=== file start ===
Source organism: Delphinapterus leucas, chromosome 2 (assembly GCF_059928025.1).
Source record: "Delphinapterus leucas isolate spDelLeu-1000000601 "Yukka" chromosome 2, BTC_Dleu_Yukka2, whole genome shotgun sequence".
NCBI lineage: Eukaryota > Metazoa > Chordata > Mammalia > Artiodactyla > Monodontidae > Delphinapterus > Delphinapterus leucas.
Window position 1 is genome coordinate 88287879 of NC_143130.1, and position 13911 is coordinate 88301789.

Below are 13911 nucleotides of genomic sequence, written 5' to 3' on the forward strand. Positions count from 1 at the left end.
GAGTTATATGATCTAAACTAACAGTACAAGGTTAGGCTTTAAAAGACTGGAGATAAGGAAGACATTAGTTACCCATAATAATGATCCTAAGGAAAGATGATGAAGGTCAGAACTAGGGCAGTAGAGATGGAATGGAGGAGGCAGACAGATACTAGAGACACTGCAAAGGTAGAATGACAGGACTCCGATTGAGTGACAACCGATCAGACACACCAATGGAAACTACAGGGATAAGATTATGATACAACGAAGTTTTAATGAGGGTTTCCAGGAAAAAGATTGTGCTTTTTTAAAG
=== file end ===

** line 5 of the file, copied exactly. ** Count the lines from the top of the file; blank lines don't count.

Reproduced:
Below are 13911 nucleotides of genomic sequence, written 5' to 3' on the forward strand. Positions count from 1 at the left end.